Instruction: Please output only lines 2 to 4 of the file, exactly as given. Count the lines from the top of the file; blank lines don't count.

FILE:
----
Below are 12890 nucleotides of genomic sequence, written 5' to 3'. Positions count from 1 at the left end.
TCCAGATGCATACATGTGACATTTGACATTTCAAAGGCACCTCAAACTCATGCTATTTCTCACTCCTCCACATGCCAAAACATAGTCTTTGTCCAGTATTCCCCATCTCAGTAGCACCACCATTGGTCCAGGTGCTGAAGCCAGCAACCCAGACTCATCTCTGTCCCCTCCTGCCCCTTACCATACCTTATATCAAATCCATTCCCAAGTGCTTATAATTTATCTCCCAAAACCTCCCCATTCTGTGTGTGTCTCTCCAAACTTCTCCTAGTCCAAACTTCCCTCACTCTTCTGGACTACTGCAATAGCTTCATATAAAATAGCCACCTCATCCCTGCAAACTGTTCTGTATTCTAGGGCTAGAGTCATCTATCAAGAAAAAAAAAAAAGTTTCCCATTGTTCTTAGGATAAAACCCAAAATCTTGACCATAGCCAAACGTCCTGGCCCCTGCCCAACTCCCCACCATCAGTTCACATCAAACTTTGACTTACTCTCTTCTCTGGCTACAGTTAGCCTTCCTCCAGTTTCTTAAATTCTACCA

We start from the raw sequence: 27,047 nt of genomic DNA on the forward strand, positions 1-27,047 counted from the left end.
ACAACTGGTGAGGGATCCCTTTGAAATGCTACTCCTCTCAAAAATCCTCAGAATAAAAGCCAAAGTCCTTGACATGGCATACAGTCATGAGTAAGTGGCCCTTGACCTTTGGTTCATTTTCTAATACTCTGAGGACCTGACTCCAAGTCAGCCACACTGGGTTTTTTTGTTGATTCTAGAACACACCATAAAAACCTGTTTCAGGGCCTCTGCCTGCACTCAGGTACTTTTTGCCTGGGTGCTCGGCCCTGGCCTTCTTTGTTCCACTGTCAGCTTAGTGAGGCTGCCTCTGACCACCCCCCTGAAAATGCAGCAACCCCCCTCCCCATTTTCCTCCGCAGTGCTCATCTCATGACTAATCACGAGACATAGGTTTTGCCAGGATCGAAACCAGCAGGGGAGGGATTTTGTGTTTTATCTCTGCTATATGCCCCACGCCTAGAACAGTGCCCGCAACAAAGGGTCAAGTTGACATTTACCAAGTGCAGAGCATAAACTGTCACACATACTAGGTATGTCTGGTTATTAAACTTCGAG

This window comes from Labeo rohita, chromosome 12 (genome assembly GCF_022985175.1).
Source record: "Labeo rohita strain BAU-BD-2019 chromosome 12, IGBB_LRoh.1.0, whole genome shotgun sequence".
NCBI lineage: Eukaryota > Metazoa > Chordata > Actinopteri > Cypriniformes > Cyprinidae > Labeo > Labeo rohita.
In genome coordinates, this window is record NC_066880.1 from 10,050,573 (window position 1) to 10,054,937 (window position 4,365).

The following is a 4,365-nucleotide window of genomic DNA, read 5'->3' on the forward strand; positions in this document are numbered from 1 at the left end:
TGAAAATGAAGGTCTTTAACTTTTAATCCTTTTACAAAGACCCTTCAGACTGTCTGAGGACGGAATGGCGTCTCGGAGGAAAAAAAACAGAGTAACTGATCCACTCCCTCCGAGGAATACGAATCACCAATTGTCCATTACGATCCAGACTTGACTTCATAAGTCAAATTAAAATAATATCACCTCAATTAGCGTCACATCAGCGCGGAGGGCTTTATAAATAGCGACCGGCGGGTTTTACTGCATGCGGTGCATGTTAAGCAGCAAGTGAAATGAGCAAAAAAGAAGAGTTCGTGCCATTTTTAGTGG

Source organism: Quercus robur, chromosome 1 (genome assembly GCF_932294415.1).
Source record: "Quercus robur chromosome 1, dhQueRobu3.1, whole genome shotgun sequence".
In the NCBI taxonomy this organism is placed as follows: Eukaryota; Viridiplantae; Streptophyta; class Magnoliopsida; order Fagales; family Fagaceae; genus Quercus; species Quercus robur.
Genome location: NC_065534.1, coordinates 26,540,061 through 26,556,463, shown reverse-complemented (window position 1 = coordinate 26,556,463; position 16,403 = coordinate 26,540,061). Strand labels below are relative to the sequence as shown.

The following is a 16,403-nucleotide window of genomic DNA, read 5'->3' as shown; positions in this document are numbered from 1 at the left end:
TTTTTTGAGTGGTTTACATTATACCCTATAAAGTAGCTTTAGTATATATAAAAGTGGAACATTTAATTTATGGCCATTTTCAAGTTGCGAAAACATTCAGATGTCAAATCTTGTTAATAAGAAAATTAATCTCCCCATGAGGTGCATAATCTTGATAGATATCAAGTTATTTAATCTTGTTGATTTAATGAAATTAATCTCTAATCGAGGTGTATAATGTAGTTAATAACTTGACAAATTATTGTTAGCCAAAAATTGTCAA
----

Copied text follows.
TCCAGATGCATACATGTGACATTTGACATTTCAAAGGCACCTCAAACTCATGCTATTTCTCACTCCTCCACATGCCAAAACATAGTCTTTGTCCAGTATTCCCCATCTCAGTAGCACCACCATTGGTCCAGGTGCTGAAGCCAGCAACCCAGACTCATCTCTGTCCCCTCCTGCCCCTTACCATACCTTATATCAAATCCATTCCCAAGTGCTTATAATTTATCTCCCAAAACCTCCCCATTCTGTGTGTGTCTCTCCAAACTTCTCCTAGTCCAAACTTCCCTCACTCTTCTGGACTACTGCAATAGCTTCATATAAAATAGCCACCTCATCCCTGCAAACTGTTCTGTATTCTAGGGCTAGAGTCATCTATCAAGAAAAAAAAAAAAGTTTCCCATTGTTCTTAGGATAAAACCCAAAATCTTGACCATAGCCAAACGTCCTGGCCCCTGCCCAACTCCCCACCATCAGTTCACATCAAACTTTGACTTACTCTCTTCTCTGGCTACAGTTAGCCTTCCTCCAGTTTCTTAAATTCTACCA

We start from the raw sequence: 27,047 nt of genomic DNA on the forward strand, positions 1-27,047 counted from the left end.
ACAACTGGTGAGGGATCCCTTTGAAATGCTACTCCTCTCAAAAATCCTCAGAATAAAAGCCAAAGTCCTTGACATGGCATACAGTCATGAGTAAGTGGCCCTTGACCTTTGGTTCATTTTCTAATACTCTGAGGACCTGACTCCAAGTCAGCCACACTGGGTTTTTTTGTTGATTCTAGAACACACCATAAAAACCTGTTTCAGGGCCTCTGCCTGCACTCAGGTACTTTTTGCCTGGGTGCTCGGCCCTGGCCTTCTTTGTTCCACTGTCAGCTTAGTGAGGCTGCCTCTGACCACCCCCCTGAAAATGCAGCAACCCCCCTCCCCATTTTCCTCCGCAGTGCTCATCTCATGACTAATCACGAGACATAGGTTTTGCCAGGATCGAAACCAGCAGGGGAGGGATTTTGTGTTTTATCTCTGCTATATGCCCCACGCCTAGAACAGTGCCCGCAACAAAGGGTCAAGTTGACATTTACCAAGTGCAGAGCATAAACTGTCACACATACTAGGTATGTCTGGTTATTAAACTTCGAG